Reuters reported on Monday that Israel is investigating claims of anomalous trading ahead of the October 7 terrorist attacks.
A paper by US researchers cites a significant increase in short selling activity in the days ahead of the attacks.
Short interest trades exceeded spikes in Israel's previous crises, such as the 2014 Israel-Gaza conflict.
Israel is looking into claims by researchers in the US of increased short selling activity ahead of Hamas's attacks on Israel on October 7, Reuters reported on Monday.
The Israel Securities Authority told the outlet that authorities are aware of the matter, which "is under investigation by all relevant parties."
ISA did not immediately respond to Business Insider's request for comment.
The newly published study states that in the days ahead of the October 7 assault, the MSCI Israel Exchange Traded Fund underwent a significant spike in short selling, while short interest on hundreds of Tel Aviv Stock Exchange securities also "increased dramatically."
Short selling, which occurs when investors bet that an asset's price will drop, exceeded levels seen during previous crises in Israel, the study added. This includes the 2008 recession, the 2014 Israel-Gaza conflict, and the COVID-19 pandemic.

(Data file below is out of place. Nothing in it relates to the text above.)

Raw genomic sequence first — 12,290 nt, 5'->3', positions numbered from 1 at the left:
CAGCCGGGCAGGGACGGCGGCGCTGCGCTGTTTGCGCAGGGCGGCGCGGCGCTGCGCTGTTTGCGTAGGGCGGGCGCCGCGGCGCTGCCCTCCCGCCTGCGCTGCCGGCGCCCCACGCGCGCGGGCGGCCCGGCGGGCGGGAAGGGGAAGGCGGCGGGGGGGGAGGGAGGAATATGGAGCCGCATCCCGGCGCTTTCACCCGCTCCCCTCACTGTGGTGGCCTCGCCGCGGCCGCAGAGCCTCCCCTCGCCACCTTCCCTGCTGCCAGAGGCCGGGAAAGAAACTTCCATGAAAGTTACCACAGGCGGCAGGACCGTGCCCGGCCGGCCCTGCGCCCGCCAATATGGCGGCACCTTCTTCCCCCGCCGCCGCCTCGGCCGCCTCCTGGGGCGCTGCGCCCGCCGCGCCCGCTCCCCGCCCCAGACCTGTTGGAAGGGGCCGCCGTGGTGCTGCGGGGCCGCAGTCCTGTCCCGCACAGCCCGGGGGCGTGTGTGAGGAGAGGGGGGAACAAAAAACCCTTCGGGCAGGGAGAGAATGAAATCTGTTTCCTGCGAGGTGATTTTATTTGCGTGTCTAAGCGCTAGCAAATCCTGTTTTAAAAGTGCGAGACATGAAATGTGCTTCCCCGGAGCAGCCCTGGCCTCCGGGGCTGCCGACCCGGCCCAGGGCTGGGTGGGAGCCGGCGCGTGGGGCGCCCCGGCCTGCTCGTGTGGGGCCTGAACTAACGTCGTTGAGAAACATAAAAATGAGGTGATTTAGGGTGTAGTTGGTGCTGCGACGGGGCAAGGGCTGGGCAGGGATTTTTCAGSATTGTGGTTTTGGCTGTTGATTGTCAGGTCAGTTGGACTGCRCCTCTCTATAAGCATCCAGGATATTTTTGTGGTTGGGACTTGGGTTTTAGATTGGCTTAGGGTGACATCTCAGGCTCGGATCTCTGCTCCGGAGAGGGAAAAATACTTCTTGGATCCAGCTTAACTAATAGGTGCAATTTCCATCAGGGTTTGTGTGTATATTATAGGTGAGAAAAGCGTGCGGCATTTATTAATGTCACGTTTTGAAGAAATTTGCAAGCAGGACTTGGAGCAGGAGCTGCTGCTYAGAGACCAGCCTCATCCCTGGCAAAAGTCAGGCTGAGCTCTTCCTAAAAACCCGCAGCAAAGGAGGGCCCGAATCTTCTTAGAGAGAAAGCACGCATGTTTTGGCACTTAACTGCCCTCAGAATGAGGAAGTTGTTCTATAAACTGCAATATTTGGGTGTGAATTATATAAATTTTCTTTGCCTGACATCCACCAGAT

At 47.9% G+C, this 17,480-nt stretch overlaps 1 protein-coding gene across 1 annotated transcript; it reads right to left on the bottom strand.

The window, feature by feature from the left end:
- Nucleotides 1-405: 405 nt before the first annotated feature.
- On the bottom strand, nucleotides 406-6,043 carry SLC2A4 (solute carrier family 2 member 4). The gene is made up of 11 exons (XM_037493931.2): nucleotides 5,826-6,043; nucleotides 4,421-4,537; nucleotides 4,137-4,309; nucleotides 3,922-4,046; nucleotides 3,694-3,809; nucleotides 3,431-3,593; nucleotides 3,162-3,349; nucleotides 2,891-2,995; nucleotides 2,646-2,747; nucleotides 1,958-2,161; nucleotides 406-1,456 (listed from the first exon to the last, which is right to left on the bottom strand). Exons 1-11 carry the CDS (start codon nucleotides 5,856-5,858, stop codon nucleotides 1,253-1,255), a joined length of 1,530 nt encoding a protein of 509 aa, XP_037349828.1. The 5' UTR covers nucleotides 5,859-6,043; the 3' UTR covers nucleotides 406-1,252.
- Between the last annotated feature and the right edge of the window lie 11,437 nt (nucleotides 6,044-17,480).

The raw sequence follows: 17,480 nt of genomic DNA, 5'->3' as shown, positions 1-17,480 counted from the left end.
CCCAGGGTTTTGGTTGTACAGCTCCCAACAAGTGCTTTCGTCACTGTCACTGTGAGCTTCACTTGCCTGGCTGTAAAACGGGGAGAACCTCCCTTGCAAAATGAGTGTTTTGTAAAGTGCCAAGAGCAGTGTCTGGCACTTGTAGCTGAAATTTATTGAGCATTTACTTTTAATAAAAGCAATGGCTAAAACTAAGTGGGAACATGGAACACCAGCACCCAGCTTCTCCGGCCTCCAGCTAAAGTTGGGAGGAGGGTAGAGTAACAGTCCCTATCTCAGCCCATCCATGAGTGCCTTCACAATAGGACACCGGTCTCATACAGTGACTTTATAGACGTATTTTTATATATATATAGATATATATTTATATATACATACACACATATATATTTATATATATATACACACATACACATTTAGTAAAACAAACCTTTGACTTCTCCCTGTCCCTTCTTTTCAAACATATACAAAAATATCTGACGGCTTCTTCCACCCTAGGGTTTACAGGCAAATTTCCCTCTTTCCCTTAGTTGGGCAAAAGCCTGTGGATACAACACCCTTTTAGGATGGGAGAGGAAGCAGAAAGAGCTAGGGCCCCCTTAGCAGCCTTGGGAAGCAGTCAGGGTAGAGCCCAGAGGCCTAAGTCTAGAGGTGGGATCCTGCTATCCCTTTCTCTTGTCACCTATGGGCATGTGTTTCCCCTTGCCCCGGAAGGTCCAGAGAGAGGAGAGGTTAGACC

"Our findings suggest that traders informed about the coming attacks profited from these tragic events, and consistent with prior literature we show that trading of this kind occurs in gaps in U.S. and international enforcement of legal prohibitions on informed trading," researchers Robert J Jackson Jr. and Joshua Mitts wrote.
The study referred to Bank Leumi, a TASE-listed company, as one example. The researchers say that 4.43 million of the bank's shares were sold short between September 14 and October 5. The trades yielded over 30 million Israeli shekels, or about $7.8 million based on the exchange rate in early October before the attack.
The paper says similar patterns occurred in April, when reports emerged that Hamas was planning an attack on Israel. Short volume the EIS fund peaked April 3 at similar levels to those seen on October 2.
"Taken together, this evidence strengthens the interpretation that the trading observed in October and April was related to the Hamas attack rather than random noise," the researchers wrote.
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